Designing a highly interactive and personalised audiobook app

Designing a highly interactive, personalised audiobook application that provides users with more utility than a book.

View the prototype >>



Apr–Jul 2020

(12 Week Sprint)


Solution (Website)

Solution (App)

Research Artefacts

Concept & Mockup


UX Design Lead

UX/UI Design

UX Research & Synthesis

Workshop Facilitator

User Flow

Information Architecture

UX Copywriting


Low & Hi-Fi Prototypes

Usability Testing


Adobe XD






Designing a highly interactive and personalised audiobook app experience

The challenge

The brief was to design an audiobook mobile app that is highly personal, highly interactive, and with the ability to bring even more utility to the user than a book ever could. My role as Lead Designer was to research, analyse, ideate and design the audiobook app from start to finish.

I began by reworking the brief into a problem statement that would become the foundation for my entire design process.

Understanding the problem

Audible listeners are frustrated by the limitations of the audiobook app and are lacking a sense of personalisation and connection — as they get when reading a book.

This statement made several assumptions that, until research was conducted, I would not be able to validate or invalidate.

The assumptions were:

  1. that audiobook users listen to audiobooks for the same reason(s) as reading a book;
  2. that users will utilise additional utility and features if provided; and
  3. that users are dissatisfied with the current level of personalisation and connectedness.

Researching the problem

At the outset of the project, I had no understanding of who the audiobook user was or what they needed — so I conducted research to find out.

Surveying 33 people using Google Forms, conducting two lengthy interviews and a competitive analysis, my goals were to:

  1. understand user motivations for listening to audiobooks;
  2. uncover the unmet needs of the user;
  3. learn more about user performance and functionality needs; and
  4. determine user frustrations and pain points.

Survey Demographics

73.3% Of survey respondents are between the ages of 25-44 years old, 63.3% have a Bachelors Degree, 20% have a Masters Degree, 70% have no kids and 46.7% are in full-time employment. Both interviewees are within the 25-44 year old age bracket, have a Masters Degree, and are working in full-time employment.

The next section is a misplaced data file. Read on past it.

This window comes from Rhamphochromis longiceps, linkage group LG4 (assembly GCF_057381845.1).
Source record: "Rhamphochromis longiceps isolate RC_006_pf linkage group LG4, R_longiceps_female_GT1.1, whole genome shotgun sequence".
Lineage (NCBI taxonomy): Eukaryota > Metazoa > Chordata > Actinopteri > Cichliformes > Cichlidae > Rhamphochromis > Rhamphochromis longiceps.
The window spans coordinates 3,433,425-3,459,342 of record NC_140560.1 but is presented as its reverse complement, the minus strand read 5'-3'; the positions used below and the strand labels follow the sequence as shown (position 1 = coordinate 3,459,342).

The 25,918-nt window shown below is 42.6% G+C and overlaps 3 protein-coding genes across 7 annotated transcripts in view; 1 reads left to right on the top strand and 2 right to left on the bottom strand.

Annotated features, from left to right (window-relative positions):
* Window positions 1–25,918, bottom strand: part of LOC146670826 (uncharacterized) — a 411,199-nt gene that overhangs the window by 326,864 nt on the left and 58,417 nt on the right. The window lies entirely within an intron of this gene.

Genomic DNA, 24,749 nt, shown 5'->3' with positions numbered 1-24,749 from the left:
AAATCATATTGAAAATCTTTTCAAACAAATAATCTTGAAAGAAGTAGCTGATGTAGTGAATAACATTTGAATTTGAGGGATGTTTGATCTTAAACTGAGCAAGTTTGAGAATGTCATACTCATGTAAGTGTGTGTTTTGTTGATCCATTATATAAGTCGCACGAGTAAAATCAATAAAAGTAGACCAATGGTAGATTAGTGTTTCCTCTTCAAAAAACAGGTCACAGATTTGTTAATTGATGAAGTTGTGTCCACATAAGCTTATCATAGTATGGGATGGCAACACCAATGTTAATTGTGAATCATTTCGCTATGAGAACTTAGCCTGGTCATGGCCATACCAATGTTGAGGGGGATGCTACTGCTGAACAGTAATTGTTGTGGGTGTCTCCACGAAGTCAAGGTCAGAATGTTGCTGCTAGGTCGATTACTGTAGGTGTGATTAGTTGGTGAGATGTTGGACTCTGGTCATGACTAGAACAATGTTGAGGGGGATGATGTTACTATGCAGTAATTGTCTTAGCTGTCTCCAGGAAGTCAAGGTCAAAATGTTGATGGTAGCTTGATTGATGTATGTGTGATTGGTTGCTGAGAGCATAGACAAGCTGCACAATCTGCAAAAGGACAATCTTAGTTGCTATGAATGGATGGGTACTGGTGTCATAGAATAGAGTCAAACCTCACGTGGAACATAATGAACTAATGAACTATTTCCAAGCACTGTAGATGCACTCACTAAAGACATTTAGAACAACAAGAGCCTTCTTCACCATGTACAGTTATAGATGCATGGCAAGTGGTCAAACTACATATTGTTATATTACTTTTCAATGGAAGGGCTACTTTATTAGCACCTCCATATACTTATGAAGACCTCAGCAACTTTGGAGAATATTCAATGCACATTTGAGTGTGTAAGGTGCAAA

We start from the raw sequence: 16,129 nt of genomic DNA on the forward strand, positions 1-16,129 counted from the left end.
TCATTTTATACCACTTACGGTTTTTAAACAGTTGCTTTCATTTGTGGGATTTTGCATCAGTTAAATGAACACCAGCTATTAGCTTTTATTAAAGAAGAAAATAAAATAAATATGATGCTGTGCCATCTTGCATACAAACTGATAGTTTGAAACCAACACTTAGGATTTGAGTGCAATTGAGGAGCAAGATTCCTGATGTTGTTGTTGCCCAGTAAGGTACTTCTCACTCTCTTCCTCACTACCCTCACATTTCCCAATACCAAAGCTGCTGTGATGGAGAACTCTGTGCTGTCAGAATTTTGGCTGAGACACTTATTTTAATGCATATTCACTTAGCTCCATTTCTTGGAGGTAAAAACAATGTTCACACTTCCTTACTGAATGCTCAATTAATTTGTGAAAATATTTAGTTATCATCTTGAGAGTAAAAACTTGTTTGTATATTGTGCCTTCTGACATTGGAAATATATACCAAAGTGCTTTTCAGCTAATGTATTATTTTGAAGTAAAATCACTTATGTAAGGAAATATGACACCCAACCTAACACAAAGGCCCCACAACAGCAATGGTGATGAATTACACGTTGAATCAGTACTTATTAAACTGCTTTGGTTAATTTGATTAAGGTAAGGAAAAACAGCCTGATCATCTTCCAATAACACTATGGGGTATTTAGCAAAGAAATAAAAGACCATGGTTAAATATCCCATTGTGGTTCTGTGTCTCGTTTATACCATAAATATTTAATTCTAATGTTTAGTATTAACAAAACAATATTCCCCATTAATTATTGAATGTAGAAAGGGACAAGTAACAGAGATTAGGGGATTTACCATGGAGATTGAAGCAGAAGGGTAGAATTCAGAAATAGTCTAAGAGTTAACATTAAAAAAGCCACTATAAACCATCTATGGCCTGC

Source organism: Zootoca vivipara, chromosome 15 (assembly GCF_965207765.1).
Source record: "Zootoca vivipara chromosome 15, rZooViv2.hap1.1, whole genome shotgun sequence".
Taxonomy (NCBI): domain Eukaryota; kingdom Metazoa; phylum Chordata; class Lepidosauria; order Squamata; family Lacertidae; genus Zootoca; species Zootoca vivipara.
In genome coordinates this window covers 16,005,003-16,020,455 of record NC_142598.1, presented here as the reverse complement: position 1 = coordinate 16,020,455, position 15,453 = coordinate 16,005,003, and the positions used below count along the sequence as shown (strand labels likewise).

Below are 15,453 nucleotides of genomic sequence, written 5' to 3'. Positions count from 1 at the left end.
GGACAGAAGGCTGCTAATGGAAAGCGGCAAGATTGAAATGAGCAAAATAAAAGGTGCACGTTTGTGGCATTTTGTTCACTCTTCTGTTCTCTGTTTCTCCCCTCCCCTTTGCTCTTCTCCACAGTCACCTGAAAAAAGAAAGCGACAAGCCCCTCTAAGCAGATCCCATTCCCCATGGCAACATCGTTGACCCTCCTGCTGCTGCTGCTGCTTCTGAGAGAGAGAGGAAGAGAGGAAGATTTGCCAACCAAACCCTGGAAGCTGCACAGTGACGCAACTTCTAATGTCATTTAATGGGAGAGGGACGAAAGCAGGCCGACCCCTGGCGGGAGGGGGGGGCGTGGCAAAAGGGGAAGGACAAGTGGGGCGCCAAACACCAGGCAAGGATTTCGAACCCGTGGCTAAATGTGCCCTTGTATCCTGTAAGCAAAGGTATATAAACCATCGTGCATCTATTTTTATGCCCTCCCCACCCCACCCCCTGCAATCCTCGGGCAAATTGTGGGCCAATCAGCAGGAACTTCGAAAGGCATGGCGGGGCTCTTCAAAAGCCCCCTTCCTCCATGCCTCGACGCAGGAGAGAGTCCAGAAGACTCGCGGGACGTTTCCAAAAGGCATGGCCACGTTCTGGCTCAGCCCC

Empathising with users

To synthesize the research, I created an affinity map, using it to develop an empathy map that would help me understand the user’s needs and wants, pain points and frustrations.

Empathy Map Snapshot

Key findings

  • 95% of survey respondents said that they listened to audiobooks while doing something else, such as, driving, commuting, cleaning, cooking, exercising, gardening and crafting.
  • Motivations for listening (and reading) were largely one of two things — education/learning and entertainment.
  • When asked if they agreed or disagreed with the following statement — “I am able to easily discover new books to listen to” — 42.4% of survey respondents said that they disagreed or were indifferent.
  • Survey respondents said that sleep, skip back/fwd, and recommendations added most to their experience.
  • 76.7% of survey respondents said one of the ways they found new things to listen to, was through family and friends.
  • When asked “in your opinion, what are the advantages of a book over an audiobook?” survey respondents typically said that they enjoyed the connection, absorption and focus that a book provides. They also liked the ability to highlight, bookmark and take notes. This was backed up during the interviews. Interviewees noted being ‘absorbed’ by a book, which was contrasted with a lack of immersion and content retention while listening.
  • When asked “what could be improved to make your listening experience better?”  survey respondents predominately asked for better recommendations.


From the research, I identified three key archetypes — the career-focused, the creative and the busy self-employed; and based on these, I developed three personas.

I then created James’ Journey Map through a typical audiobook app to identify the points along his journey where, through better design, I could improve his experience.